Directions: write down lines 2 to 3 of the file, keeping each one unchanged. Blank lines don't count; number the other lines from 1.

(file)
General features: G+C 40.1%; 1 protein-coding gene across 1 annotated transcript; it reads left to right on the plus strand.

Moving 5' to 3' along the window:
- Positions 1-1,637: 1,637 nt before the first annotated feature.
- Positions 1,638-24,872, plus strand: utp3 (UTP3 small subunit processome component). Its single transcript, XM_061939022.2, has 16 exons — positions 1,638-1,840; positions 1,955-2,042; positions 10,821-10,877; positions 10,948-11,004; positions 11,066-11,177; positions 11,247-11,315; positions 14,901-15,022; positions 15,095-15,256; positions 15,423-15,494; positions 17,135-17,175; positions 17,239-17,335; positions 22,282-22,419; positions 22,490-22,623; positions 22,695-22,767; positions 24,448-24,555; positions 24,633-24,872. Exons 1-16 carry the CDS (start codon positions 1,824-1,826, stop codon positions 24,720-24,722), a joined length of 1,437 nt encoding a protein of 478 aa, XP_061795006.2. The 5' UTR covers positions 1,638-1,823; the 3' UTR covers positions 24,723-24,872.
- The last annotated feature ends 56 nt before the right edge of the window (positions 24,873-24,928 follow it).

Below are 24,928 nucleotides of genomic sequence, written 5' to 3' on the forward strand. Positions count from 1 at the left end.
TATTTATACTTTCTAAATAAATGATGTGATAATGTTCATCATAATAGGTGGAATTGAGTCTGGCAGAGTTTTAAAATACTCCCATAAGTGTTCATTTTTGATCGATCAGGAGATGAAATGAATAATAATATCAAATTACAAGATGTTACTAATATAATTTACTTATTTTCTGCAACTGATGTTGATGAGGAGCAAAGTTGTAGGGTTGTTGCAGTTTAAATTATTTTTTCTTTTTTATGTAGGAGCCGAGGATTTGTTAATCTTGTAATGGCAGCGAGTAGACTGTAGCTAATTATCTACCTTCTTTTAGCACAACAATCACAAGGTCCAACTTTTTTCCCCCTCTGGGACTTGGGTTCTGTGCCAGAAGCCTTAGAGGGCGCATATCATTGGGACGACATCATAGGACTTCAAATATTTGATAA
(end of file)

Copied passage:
Moving 5' to 3' along the window:
- Positions 1-1,637: 1,637 nt before the first annotated feature.